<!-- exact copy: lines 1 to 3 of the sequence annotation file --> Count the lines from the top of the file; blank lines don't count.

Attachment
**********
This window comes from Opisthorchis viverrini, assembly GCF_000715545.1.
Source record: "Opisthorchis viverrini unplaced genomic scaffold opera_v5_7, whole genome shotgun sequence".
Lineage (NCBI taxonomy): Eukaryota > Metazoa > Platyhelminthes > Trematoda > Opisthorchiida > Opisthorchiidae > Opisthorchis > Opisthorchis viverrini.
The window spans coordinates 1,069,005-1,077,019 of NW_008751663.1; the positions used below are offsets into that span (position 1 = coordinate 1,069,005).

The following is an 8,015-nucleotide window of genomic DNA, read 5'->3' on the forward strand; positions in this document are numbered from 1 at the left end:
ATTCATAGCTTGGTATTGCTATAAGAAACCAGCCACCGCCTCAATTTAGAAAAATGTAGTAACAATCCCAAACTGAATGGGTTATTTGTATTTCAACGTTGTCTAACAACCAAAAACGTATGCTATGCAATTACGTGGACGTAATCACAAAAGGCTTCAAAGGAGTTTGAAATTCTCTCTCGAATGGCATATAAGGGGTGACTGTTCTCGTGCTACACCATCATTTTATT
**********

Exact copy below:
This window comes from Opisthorchis viverrini, assembly GCF_000715545.1.
Source record: "Opisthorchis viverrini unplaced genomic scaffold opera_v5_7, whole genome shotgun sequence".
Lineage (NCBI taxonomy): Eukaryota > Metazoa > Platyhelminthes > Trematoda > Opisthorchiida > Opisthorchiidae > Opisthorchis > Opisthorchis viverrini.